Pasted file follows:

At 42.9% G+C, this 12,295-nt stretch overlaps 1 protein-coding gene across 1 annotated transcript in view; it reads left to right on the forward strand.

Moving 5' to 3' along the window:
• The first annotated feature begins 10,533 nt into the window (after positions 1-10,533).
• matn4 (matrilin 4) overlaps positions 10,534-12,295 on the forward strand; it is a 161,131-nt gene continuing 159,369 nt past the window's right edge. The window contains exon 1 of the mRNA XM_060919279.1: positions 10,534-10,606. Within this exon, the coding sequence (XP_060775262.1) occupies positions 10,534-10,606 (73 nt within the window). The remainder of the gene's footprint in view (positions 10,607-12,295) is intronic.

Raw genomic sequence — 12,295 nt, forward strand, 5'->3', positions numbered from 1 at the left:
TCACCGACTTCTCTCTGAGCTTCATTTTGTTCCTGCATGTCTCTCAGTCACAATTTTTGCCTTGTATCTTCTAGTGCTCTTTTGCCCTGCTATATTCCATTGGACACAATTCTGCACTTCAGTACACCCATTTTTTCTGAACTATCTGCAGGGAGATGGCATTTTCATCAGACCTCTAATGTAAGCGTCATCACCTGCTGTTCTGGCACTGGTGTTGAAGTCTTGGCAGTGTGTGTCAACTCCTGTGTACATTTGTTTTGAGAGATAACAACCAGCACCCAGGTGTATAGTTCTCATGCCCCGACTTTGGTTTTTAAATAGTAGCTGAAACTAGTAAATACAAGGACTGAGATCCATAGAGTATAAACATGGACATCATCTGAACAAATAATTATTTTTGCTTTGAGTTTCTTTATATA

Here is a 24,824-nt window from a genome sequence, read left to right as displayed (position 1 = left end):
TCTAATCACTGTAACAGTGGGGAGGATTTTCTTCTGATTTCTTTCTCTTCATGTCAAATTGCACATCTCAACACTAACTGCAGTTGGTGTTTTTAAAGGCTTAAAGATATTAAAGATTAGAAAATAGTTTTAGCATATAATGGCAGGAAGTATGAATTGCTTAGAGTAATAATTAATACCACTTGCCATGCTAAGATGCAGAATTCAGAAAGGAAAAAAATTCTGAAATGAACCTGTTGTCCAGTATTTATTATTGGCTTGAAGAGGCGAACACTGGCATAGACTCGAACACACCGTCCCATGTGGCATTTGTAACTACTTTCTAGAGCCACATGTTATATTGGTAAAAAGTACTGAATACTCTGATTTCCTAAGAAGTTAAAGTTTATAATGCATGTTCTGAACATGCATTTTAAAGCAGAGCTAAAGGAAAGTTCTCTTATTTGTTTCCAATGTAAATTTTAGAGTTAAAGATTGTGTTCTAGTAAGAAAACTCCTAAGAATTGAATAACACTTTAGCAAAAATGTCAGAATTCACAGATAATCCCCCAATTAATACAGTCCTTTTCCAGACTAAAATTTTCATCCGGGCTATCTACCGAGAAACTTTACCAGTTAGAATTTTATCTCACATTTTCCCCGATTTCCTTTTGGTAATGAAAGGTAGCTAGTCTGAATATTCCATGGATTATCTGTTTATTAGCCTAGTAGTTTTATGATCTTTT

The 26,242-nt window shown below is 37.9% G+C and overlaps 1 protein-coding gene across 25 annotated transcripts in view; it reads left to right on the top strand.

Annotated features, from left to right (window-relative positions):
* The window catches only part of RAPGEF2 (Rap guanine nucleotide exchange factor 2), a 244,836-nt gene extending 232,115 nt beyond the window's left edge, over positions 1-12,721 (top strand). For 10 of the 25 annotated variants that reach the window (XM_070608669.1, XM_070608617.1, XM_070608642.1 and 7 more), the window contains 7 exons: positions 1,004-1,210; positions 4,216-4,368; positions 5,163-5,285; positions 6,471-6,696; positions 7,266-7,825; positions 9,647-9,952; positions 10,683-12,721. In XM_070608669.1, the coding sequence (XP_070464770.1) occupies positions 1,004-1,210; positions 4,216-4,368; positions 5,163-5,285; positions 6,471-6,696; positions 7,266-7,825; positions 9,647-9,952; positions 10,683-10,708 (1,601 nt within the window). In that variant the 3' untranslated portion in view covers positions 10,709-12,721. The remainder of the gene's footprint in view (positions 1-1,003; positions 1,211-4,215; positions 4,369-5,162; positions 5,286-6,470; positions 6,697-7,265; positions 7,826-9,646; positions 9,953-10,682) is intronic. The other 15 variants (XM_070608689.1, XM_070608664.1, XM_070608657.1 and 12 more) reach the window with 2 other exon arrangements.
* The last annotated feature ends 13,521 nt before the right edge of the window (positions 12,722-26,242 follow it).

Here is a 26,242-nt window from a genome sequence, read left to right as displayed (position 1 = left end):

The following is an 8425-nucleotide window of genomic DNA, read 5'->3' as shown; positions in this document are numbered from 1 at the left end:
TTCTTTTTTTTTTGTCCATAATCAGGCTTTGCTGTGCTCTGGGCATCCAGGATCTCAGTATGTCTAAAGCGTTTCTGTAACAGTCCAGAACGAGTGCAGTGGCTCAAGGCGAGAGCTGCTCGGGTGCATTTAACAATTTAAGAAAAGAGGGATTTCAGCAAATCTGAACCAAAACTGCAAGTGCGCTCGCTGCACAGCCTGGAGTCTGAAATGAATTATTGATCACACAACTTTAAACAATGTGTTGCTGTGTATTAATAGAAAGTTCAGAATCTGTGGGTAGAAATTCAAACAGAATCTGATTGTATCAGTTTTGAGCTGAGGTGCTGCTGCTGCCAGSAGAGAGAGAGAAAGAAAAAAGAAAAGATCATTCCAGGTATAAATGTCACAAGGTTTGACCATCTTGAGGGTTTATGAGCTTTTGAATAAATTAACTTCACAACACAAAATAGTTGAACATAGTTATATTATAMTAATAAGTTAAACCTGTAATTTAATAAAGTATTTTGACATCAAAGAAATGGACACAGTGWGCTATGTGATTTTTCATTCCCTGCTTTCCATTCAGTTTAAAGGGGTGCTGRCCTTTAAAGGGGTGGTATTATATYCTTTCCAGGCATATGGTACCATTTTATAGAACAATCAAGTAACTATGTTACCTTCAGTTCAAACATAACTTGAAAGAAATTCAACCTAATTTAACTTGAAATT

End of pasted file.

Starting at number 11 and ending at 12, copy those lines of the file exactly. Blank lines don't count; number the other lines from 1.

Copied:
* The window catches only part of RAPGEF2 (Rap guanine nucleotide exchange factor 2), a 244,836-nt gene extending 232,115 nt beyond the window's left edge, over positions 1-12,721 (top strand). For 10 of the 25 annotated variants that reach the window (XM_070608669.1, XM_070608617.1, XM_070608642.1 and 7 more), the window contains 7 exons: positions 1,004-1,210; positions 4,216-4,368; positions 5,163-5,285; positions 6,471-6,696; positions 7,266-7,825; positions 9,647-9,952; positions 10,683-12,721. In XM_070608669.1, the coding sequence (XP_070464770.1) occupies positions 1,004-1,210; positions 4,216-4,368; positions 5,163-5,285; positions 6,471-6,696; positions 7,266-7,825; positions 9,647-9,952; positions 10,683-10,708 (1,601 nt within the window). In that variant the 3' untranslated portion in view covers positions 10,709-12,721. The remainder of the gene's footprint in view (positions 1-1,003; positions 1,211-4,215; positions 4,369-5,162; positions 5,286-6,470; positions 6,697-7,265; positions 7,826-9,646; positions 9,953-10,682) is intronic. The other 15 variants (XM_070608689.1, XM_070608664.1, XM_070608657.1 and 12 more) reach the window with 2 other exon arrangements.
* The last annotated feature ends 13,521 nt before the right edge of the window (positions 12,722-26,242 follow it).